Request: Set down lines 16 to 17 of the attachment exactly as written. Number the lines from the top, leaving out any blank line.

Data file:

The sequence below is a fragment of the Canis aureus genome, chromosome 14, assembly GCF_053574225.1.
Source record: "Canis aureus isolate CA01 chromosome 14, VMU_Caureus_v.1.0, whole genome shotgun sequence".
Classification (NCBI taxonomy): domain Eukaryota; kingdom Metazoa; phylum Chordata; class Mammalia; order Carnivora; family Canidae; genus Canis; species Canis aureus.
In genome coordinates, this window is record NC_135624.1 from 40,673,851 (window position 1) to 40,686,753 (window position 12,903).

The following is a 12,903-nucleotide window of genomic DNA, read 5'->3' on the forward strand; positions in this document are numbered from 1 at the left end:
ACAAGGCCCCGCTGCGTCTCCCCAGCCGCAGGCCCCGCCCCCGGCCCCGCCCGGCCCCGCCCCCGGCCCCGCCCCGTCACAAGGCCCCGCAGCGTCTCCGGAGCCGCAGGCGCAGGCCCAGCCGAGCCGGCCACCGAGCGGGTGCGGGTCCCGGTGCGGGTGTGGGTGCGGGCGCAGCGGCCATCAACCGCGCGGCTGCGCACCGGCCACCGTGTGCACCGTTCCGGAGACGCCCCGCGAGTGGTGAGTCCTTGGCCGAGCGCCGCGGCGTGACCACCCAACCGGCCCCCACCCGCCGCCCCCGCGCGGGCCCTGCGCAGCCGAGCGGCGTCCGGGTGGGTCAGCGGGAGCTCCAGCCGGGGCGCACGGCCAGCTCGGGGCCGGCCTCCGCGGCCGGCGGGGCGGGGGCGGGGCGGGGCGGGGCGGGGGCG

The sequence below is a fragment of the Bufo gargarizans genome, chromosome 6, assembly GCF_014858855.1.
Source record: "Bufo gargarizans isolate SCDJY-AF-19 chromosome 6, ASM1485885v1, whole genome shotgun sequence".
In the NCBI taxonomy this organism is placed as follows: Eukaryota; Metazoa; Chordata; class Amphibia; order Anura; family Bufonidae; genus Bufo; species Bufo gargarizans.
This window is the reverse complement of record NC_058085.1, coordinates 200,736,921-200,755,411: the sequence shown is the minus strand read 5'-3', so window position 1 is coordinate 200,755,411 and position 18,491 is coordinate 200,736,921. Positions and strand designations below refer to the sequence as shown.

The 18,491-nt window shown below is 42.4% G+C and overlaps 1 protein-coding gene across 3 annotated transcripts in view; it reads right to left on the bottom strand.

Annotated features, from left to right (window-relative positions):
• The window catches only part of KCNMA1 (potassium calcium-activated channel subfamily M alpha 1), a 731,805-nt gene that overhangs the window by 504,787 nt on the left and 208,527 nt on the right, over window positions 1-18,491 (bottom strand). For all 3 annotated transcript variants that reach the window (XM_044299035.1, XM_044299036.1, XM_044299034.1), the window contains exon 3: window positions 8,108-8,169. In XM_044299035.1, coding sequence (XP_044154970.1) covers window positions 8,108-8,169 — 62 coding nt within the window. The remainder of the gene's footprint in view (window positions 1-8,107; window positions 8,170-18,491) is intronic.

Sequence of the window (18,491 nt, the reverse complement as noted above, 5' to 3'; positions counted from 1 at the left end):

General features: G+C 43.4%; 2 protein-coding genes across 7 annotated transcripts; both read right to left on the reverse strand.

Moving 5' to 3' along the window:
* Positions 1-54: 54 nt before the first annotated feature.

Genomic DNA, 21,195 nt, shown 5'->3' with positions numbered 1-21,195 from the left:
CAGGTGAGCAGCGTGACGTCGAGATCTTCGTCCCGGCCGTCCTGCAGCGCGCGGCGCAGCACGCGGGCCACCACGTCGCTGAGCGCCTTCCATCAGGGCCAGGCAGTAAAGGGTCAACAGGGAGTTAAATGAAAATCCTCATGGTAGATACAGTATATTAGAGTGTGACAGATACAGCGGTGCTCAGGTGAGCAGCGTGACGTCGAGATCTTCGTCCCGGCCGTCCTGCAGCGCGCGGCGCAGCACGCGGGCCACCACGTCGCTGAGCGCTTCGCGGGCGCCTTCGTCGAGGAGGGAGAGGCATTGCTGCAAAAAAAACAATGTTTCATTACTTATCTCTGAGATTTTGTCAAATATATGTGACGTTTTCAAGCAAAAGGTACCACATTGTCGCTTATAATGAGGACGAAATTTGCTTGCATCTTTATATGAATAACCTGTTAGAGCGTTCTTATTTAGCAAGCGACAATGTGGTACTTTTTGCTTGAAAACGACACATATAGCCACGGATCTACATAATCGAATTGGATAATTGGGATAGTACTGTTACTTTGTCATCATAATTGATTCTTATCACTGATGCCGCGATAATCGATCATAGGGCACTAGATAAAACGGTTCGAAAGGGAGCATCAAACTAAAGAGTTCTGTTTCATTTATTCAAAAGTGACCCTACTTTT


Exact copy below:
Moving 5' to 3' along the window:
* Positions 1-54: 54 nt before the first annotated feature.